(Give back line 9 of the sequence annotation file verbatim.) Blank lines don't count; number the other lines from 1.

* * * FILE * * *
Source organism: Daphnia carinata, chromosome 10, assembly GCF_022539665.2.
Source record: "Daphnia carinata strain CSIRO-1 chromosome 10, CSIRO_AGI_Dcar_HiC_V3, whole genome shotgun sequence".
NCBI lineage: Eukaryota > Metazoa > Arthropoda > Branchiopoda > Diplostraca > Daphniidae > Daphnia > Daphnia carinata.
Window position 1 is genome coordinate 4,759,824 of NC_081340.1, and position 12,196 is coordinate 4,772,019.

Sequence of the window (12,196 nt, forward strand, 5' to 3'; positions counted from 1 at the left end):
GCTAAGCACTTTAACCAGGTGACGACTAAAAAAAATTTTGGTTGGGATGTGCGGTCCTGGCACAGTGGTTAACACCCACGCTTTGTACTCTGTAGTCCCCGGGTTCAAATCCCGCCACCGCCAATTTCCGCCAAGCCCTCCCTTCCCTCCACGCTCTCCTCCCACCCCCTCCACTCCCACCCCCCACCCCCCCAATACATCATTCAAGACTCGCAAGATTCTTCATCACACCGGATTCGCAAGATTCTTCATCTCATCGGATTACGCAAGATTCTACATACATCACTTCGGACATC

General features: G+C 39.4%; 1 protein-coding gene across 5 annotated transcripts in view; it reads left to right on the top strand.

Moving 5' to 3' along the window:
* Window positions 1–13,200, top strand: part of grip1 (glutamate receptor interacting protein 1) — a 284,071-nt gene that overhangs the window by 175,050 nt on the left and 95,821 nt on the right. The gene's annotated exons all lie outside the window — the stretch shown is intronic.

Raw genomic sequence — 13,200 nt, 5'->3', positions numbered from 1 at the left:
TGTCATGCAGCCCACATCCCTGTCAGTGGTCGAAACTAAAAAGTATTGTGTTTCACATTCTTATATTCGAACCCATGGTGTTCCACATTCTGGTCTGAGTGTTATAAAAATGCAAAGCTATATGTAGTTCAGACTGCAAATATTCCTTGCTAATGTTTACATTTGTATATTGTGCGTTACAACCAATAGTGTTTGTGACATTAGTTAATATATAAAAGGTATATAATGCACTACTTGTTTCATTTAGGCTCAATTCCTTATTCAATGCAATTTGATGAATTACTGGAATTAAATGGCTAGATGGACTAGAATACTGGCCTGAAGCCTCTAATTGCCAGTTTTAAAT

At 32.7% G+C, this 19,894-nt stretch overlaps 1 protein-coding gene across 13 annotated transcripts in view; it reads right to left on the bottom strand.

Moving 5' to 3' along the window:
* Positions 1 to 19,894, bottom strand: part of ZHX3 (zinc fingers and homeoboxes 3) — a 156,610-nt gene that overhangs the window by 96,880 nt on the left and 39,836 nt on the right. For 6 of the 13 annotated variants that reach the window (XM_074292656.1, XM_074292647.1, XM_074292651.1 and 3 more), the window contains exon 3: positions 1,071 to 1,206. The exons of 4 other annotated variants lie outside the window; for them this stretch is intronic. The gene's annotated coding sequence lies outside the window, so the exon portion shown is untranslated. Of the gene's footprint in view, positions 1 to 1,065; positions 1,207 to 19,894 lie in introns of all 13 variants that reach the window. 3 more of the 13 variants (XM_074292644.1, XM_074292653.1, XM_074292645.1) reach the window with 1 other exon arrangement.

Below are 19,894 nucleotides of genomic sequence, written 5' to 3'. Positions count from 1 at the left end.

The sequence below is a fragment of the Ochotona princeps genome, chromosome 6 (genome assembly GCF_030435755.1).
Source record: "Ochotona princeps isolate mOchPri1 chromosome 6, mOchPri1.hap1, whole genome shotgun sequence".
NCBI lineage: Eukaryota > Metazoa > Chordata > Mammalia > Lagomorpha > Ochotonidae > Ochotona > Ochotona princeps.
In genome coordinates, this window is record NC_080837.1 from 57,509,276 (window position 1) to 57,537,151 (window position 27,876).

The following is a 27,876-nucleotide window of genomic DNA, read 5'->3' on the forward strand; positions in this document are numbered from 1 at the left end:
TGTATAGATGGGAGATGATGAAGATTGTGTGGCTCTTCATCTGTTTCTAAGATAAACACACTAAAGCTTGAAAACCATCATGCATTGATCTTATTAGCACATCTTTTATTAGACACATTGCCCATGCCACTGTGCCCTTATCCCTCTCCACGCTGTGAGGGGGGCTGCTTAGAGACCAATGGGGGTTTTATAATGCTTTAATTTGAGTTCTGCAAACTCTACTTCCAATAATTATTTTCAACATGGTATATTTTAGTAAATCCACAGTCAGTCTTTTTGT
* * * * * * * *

* Window positions 1–13,200, top strand: part of grip1 (glutamate receptor interacting protein 1) — a 284,071-nt gene that overhangs the window by 175,050 nt on the left and 95,821 nt on the right. The gene's annotated exons all lie outside the window — the stretch shown is intronic.